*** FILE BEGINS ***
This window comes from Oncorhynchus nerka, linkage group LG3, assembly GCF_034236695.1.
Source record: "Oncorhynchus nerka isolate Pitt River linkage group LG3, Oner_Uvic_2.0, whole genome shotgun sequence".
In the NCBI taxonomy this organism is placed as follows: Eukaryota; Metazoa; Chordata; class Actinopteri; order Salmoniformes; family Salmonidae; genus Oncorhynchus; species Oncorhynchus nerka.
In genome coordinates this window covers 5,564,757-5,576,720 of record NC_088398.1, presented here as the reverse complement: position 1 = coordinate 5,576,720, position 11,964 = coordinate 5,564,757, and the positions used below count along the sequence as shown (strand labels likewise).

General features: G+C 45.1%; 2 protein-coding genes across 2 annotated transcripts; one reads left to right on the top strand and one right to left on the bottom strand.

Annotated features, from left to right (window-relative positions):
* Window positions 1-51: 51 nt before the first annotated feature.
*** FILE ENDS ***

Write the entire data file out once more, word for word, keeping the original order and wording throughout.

This window comes from Oncorhynchus nerka, linkage group LG3, assembly GCF_034236695.1.
Source record: "Oncorhynchus nerka isolate Pitt River linkage group LG3, Oner_Uvic_2.0, whole genome shotgun sequence".
In the NCBI taxonomy this organism is placed as follows: Eukaryota; Metazoa; Chordata; class Actinopteri; order Salmoniformes; family Salmonidae; genus Oncorhynchus; species Oncorhynchus nerka.
In genome coordinates this window covers 5,564,757-5,576,720 of record NC_088398.1, presented here as the reverse complement: position 1 = coordinate 5,576,720, position 11,964 = coordinate 5,564,757, and the positions used below count along the sequence as shown (strand labels likewise).

General features: G+C 45.1%; 2 protein-coding genes across 2 annotated transcripts; one reads left to right on the top strand and one right to left on the bottom strand.

Annotated features, from left to right (window-relative positions):
* Window positions 1-51: 51 nt before the first annotated feature.